An endoscopist (gastroenterologist or surgeon) performs endoscopic procedures. An endoscope is a thin, flexible tube with a tiny camera attached to it.

  • Endoscopic Ultrasound (EUS): An EUS test involves passing a small ultrasound probe on the tip of an endoscope through your mouth into your stomach. The endoscope allows your gastroenterologist to look inside your digestive tract. They can also take a sample of tissue (biopsy) if needed during this procedure.
  • Endoscopic Retrograde Cholangiopancreatography (ERCP): An ERCP test involves passing an endoscope down your throat, through the oesophagus and stomach and into the first part of the small intestine. X-ray images are  taken of the bile and pancreatic duct to look for any blockages or narrowing of ducts. Blockages can indicate pancreatic cancer. The procedure also allows the specialist to remove cells for biopsy or insert a stent (a small tube) into the bile or pancreatic duct. A stent will keep the pancreas open if a tumour has created a blockage. 


A laparoscopy is a surgery that helps to determine the extent of your pancreatic cancer. During a laparoscopy, your surgeon will make small incisions in your abdomen. They insert several long, thin instruments, one of which has a small video camera on the end. The video camera allows your surgeon to look at your pancreas and the organs around it. The other instruments are used to take biopsy samples of tumours and other areas that look abnormal.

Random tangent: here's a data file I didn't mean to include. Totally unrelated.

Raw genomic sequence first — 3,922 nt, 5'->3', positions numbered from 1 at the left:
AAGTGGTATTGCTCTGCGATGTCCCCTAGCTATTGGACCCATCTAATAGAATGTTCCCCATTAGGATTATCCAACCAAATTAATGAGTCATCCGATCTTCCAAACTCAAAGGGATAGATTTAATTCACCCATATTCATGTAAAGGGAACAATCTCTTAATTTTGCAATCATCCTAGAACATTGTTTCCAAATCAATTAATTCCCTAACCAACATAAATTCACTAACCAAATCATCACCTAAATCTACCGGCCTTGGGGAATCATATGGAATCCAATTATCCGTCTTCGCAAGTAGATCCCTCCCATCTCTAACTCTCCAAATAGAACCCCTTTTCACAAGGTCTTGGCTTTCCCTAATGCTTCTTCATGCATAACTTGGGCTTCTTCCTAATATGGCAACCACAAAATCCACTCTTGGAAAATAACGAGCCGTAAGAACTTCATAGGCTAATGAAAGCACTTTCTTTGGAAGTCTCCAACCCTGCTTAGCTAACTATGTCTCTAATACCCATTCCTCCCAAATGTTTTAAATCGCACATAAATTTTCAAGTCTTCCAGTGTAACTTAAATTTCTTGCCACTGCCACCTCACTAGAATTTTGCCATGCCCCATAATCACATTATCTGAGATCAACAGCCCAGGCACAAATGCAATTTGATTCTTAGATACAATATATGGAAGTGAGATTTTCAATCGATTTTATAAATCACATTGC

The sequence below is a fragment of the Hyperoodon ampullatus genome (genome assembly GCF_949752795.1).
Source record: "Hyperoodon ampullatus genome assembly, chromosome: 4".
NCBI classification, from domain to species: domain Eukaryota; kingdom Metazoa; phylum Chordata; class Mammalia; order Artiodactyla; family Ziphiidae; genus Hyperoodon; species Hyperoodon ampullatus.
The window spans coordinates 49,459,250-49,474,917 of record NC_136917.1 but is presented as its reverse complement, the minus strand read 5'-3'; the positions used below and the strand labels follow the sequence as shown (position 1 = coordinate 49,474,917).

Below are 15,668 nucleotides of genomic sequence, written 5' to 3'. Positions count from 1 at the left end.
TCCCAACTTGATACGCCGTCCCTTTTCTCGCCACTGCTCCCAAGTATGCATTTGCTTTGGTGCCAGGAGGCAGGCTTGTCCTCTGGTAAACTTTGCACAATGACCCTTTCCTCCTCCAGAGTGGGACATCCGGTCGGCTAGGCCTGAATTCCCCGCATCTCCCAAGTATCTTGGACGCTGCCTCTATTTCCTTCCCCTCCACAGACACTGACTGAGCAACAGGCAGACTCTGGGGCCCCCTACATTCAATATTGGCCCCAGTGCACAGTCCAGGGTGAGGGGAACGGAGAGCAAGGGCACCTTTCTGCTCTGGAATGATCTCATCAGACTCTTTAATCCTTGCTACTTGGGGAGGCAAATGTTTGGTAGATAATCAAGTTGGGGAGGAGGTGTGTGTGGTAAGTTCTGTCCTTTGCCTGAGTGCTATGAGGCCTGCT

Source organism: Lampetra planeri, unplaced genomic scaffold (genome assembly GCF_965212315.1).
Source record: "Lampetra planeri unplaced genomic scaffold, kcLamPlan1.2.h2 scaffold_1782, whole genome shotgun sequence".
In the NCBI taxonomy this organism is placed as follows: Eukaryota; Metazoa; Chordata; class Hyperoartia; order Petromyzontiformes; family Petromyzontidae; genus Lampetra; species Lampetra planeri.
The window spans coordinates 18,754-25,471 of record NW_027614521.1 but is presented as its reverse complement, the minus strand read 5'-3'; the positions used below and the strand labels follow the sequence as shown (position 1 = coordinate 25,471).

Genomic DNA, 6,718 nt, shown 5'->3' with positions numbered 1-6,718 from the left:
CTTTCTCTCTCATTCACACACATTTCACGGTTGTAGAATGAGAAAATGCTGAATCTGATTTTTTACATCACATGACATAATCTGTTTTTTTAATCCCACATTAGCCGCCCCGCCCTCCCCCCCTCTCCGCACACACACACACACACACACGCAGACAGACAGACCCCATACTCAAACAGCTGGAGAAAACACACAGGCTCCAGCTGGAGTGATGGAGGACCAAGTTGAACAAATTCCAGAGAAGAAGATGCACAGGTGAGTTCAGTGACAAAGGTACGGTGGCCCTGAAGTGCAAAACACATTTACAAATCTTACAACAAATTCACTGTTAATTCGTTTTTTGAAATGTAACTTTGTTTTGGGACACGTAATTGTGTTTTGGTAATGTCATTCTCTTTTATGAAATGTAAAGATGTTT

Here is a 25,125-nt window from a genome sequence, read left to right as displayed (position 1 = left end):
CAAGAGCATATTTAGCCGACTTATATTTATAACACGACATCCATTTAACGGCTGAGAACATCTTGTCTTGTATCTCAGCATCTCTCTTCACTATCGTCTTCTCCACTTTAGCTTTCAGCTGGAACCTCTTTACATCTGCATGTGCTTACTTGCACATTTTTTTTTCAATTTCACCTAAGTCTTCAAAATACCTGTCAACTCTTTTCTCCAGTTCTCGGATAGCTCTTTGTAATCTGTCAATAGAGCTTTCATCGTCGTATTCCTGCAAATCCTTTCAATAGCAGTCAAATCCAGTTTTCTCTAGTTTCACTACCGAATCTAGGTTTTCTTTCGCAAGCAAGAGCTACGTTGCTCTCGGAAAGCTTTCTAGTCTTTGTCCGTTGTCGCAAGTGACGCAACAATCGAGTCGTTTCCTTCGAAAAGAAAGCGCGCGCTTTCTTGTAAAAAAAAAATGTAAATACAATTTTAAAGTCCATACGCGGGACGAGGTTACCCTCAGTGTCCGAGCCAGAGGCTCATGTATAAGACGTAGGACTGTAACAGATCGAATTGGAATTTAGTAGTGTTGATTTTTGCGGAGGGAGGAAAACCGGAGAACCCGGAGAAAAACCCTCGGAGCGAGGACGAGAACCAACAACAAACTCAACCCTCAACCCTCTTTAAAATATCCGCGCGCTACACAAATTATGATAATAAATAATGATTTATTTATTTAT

Biopsy (Tissue Sampling)

If imaging tests reveal a tumour in the pancreas, a biopsy is the key step to confirm whether it's cancerous and to identify the cancer type. During a biopsy, a small sample of cells or tissue is removed from the tumour for examination. A pathologist, a doctor who specialises in analysing tissues, then looks at this sample under a microscope to detect signs of cancer.

Biopsies can be performed using different methods:

  • Needle biopsy: This involves collecting cells with a fine needle (fine needle biopsy) or taking a tissue sample with a larger needle (core biopsy). These procedures can occur during an endoscopic scan or by inserting the needle through the skin, guided by ultrasound or CT scan.